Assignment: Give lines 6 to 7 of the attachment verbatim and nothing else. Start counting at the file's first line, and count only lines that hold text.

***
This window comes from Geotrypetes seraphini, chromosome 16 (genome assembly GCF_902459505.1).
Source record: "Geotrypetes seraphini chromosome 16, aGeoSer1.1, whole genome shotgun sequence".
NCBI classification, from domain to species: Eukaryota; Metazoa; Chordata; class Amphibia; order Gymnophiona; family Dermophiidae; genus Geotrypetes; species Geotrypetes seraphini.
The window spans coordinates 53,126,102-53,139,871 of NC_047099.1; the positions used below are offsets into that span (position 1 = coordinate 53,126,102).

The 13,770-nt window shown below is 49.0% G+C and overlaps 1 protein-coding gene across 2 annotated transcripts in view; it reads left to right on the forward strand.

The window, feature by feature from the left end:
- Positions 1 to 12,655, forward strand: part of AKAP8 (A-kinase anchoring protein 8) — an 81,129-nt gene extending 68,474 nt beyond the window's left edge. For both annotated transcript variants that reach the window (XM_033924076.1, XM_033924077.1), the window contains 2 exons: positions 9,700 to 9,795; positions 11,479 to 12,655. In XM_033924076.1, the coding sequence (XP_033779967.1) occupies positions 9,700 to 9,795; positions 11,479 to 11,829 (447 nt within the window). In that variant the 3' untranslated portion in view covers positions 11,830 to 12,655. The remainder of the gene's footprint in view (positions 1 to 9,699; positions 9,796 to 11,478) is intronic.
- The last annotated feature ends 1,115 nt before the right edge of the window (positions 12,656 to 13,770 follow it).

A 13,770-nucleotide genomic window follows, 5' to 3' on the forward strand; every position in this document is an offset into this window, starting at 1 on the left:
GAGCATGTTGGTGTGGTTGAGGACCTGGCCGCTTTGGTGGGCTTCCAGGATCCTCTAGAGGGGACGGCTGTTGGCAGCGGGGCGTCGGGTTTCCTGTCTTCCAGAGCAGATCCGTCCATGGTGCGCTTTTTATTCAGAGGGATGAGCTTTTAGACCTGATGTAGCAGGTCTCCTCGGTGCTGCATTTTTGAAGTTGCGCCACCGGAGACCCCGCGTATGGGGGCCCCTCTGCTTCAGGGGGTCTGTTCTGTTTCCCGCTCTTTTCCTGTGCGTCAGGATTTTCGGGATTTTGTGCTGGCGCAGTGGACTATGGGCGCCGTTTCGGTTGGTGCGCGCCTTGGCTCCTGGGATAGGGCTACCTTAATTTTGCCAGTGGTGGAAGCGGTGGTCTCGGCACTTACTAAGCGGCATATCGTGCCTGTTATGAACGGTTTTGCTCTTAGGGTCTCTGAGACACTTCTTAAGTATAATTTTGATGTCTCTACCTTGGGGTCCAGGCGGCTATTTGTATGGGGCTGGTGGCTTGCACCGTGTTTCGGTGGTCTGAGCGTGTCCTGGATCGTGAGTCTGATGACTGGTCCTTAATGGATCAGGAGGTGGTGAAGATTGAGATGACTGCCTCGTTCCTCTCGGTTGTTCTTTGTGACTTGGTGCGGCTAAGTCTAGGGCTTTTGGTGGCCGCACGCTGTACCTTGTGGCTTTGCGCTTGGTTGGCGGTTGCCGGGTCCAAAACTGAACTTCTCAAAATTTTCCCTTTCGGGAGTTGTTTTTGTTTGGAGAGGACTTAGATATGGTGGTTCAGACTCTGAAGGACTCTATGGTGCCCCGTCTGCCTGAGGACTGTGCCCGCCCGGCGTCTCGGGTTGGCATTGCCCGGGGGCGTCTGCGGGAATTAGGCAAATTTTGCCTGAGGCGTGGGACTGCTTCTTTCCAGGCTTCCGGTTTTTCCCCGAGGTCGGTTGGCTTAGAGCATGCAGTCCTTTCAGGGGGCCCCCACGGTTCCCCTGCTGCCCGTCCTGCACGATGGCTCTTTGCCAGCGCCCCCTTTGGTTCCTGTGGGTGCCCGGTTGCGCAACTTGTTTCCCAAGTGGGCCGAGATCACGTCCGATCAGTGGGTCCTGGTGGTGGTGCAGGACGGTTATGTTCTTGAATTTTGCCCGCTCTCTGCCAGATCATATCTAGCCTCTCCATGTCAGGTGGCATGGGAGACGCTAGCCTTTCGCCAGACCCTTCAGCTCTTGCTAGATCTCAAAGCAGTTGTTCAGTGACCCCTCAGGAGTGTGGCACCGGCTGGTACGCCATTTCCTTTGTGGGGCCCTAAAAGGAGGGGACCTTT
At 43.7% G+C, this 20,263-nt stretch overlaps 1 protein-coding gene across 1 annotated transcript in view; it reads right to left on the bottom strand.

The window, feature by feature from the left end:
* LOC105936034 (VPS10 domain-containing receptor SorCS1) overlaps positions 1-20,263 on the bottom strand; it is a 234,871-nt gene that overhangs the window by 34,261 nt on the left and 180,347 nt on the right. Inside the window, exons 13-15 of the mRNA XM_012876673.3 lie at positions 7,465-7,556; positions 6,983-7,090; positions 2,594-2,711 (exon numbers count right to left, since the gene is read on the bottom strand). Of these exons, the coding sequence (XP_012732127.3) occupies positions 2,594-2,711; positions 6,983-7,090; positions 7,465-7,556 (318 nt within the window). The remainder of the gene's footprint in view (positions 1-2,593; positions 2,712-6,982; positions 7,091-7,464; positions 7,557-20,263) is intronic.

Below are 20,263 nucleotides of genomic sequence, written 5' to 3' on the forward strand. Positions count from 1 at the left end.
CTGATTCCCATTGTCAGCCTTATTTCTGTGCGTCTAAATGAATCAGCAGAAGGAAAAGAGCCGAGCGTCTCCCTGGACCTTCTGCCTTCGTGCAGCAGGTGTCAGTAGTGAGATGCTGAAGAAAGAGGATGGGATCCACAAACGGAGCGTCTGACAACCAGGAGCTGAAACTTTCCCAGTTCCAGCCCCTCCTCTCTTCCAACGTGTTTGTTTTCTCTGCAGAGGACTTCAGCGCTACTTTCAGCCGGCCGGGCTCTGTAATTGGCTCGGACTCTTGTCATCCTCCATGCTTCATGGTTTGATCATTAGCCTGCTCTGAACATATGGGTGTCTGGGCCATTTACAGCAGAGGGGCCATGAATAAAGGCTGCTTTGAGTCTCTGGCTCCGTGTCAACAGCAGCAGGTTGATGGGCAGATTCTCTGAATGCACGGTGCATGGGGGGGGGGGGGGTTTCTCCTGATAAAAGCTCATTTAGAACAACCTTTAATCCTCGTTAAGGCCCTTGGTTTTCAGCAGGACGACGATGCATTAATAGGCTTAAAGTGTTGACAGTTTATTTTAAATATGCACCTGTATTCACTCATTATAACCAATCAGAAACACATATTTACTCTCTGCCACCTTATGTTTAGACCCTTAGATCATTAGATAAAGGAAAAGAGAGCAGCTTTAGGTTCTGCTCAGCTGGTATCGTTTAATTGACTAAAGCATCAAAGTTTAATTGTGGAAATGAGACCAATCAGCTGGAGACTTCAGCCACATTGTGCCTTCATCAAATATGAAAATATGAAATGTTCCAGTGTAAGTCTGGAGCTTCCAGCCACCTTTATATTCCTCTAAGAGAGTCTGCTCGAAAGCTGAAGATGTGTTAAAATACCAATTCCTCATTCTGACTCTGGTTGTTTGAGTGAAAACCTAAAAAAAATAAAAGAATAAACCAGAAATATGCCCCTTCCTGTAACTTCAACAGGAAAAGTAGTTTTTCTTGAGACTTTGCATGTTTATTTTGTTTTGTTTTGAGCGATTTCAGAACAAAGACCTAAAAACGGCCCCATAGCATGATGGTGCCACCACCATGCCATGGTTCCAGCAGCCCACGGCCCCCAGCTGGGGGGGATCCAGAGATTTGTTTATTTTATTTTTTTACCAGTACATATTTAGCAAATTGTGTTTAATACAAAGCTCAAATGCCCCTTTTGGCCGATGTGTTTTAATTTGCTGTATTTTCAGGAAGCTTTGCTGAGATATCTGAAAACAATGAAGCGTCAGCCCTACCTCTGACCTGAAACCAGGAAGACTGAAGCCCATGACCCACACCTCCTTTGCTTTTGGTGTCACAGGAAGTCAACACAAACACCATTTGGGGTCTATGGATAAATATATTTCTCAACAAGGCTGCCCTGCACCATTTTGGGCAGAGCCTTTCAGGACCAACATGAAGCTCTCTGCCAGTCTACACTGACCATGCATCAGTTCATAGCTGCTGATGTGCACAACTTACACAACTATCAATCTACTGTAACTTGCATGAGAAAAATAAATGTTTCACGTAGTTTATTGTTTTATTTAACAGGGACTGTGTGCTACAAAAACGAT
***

The window, feature by feature from the left end:
- Positions 1 to 12,655, forward strand: part of AKAP8 (A-kinase anchoring protein 8) — an 81,129-nt gene extending 68,474 nt beyond the window's left edge. For both annotated transcript variants that reach the window (XM_033924076.1, XM_033924077.1), the window contains 2 exons: positions 9,700 to 9,795; positions 11,479 to 12,655. In XM_033924076.1, the coding sequence (XP_033779967.1) occupies positions 9,700 to 9,795; positions 11,479 to 11,829 (447 nt within the window). In that variant the 3' untranslated portion in view covers positions 11,830 to 12,655. The remainder of the gene's footprint in view (positions 1 to 9,699; positions 9,796 to 11,478) is intronic.